How Long Has the Qualified Intermediary Been in Business?

Three women discussing business

Generally, the longer the qualified intermediary has been in business, the better. Regular and prolonged experience facilitating exchanges usually comes with a greater handle on the laws and procedures involved in a 1031 Exchange. Note that just because a company has been conducting tax-deferred exchanges for 20 years does not mean all its employees have.

The FEA requires all QIs to have practiced in the field for at least three years. Three to five years is a good starting point, and up to ten years is even better.

Another good question to ask is how many exchanges your QI has done in recent years. An accommodator that regularly practices will likely be more up-to-date with the current regulatory framework. Between five and ten recent exchanges is usually considered a decent amount.

What Type Of Exchanges Does The QI Have The Most Experience With?

There are a variety of exchanges you can do, including construction and a reverse exchange. Each type has its own set of rules. Therefore, the answer to this question will be more or less weighted depending on the nature of the 1031 Exchange you wish to conduct.

A firm that has done a range of 1031 Exchanges likely has a better grasp on the procedural technicalities. While it may not be strictly necessary for investors completing a straightforward exchange to ask this question, it will be valuable for those doing a reverse exchange or other alternative property exchange.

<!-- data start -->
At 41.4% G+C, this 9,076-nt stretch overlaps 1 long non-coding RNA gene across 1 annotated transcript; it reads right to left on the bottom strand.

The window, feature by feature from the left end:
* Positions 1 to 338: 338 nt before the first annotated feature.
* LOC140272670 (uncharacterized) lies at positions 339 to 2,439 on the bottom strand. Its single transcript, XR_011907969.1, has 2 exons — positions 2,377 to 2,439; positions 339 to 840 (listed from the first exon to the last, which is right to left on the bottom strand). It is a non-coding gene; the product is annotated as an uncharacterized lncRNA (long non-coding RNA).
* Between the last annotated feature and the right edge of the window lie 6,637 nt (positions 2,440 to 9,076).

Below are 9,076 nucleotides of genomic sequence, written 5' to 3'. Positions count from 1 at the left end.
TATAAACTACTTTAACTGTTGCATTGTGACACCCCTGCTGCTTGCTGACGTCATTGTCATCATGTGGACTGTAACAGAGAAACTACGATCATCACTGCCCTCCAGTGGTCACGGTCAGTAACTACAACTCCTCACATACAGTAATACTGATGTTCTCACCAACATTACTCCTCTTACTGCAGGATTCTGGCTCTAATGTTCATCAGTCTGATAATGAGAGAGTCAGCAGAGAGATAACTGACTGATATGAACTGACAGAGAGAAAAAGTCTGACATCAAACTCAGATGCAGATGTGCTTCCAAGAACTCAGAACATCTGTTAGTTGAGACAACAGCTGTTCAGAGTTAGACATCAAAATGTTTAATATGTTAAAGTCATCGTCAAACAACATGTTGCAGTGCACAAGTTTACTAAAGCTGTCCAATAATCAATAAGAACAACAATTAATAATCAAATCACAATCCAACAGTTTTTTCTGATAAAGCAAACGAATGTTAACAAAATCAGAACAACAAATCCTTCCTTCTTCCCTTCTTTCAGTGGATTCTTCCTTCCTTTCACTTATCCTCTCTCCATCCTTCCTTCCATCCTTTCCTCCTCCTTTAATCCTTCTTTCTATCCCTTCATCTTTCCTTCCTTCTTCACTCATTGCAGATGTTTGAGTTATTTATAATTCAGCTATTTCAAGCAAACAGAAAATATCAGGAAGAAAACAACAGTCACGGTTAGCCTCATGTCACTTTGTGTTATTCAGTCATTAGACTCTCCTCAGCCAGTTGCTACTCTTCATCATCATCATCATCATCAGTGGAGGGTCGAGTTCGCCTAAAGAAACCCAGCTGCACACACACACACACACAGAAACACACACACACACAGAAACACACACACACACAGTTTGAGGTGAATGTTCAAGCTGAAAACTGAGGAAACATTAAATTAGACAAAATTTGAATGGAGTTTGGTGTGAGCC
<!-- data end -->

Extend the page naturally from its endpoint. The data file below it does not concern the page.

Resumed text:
A good indicator of experience includes CPA qualifications and the expertise of tax attorneys affiliated with the firm. You might want to select a company with in-house services such as tax advice – while not a mandatory requirement for QIs, a tax advisor may be invaluable should you encounter any tax issues down the line.

How Will My Funds Be Held?

Some qualified intermediaries offer low-cost options with high interest rates when you choose a blended account to hold your exchange funds. However, opting for a Segregated Qualified Trust Account or a Segregated Qualified Escrow Account can offer better protection for your capital.